Here is a quick breakdown of what each write-off method includes when calculating your deduction:
Tax Deductible Car ExpenseStandard Mileage MethodActual Expense MethodMileageParkingCar WashesDMV FeesTollsGasInsuranceLease PaymentsMaintenanceVehicle Purchase Price
Determining which method is right for you depends largely on how you’re using your vehicle for work, so you may even want to calculate both to estimate which will yield the greater return. You also don’t have to use the same method every year! One year you may find using mileage to be more effective, whereas if you purchase a new car or have a lot of maintenance in a year, the actual expenses method may be preferable.
For the purposes of this article, we will be detailing how to calculate your tax write-off using the actual expense method.
How Do I Calculate Tax Write-Offs for My Vehicle?
Because the actual expense method involves a lot of transactions and expenses over the span of a year, you’ll want to keep a thorough record of your car expenses as part of your self-employment ledger. However, because you’re only able to write off a percentage of your total vehicle expenses based on business use, be careful not to mix all of your car expenses with your fully deductible business expenses. A great way to keep all of your expenses organized is with write-off tracking tools, though you can also do this manually with a spreadsheet.
To calculate your personal vehicle deduction using the actual expense method, follow these steps:
Add up your total automotive expenses (see table for eligible expenses)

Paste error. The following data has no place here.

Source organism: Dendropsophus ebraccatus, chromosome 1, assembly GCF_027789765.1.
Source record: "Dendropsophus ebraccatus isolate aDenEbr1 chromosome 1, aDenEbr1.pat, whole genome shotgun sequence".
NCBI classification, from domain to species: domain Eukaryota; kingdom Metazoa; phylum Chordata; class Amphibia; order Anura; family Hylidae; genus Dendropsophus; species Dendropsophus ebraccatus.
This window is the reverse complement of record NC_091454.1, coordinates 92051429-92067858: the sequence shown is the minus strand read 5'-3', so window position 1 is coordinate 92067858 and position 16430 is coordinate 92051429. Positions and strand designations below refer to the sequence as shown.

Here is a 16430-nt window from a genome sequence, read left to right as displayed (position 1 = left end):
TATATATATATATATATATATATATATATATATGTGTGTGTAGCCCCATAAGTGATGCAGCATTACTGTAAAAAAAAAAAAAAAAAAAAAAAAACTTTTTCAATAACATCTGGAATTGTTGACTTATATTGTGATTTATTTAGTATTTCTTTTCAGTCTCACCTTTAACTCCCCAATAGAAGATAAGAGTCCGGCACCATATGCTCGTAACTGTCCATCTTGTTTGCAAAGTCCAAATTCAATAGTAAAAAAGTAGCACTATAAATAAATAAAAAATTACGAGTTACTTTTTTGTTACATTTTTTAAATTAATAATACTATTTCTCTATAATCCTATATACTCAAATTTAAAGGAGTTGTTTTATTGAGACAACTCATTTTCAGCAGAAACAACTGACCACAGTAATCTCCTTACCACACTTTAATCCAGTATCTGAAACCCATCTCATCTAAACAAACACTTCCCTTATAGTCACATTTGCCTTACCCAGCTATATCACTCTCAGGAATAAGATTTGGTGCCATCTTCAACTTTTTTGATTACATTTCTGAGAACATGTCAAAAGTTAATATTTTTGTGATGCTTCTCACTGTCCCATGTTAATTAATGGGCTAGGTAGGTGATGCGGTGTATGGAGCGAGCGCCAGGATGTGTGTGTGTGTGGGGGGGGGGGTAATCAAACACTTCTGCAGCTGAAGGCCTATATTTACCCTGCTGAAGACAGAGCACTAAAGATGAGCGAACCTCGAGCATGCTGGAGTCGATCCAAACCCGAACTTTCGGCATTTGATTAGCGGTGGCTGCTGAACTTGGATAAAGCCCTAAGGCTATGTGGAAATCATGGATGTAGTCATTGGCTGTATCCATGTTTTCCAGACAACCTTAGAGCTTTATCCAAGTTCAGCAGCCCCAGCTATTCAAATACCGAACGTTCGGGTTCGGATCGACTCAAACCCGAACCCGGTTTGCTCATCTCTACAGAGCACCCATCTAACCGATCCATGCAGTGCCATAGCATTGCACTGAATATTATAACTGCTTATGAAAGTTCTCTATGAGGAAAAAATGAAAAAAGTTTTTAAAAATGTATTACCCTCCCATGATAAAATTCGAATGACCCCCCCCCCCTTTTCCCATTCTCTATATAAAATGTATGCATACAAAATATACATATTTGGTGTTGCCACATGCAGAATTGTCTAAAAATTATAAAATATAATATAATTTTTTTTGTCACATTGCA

Calculate your business-use percentage based on mileage
Divide your total vehicle expenses by the business-use percentage to get your total vehicle deduction amount
Yes, mileage is still a factor with the actual expense deduction method. However, it is much less complex and need not be an exact measurement. This part of your deduction calculation is more of an estimate as you come up with the percentage of time you used your personal car for business purposes. You do not need to keep a line-by-line mileage log to calculate the business-use percentage, however, if you’re nervous about claiming too much then err on the side of a lower percentage.
Looking for a formula to make calculating this all a bit easier? We’ve got you covered! Input your information into this formula to churn out your car write-off amount:
Total Vehicle Expenses x (Business-Use Mileage / Total Mileage) = Deduction
If you don’t have an exact figure for your mileage, remember that although it’s preferable, it isn’t essential and need not be kept in a written record. The mileage is simply a helpful figure for estimating your business-use percentage.
Example: Self-employed Handyman
After dropping off his kids at school, this self-employed handyman spends his day driving between his workshop and various customer homes where he makes a variety of different repairs. He also makes frequent trips to the hardware store to purchase tools and other equipment he then uses to make necessary repairs for customers.
Because his vehicle is such an integral part of his business, approximately half of the miles he drives are for business purposes. He also recently had to purchase new tires and is still paying off the loan on his car, which made his total vehicle expenses for the year around $10,000.
Dividing his total expenses by 50% for business use, this self-employed individual can claim $5,000 for his personal vehicle deduction.
Drive Your Way Into Tax Savings
It feels great to see those tax savings roll in as the deductions add up, doesn’t it? Deducting your car expenses is a fantastic way to lower your taxes, plus it’s only fair that you don’t need to eat the cost of using a personal car for your business when doing so naturally depreciates your car’s value. Now that you know how to calculate your personal vehicle deduction, you’re one step closer to getting your finances organized for tax season.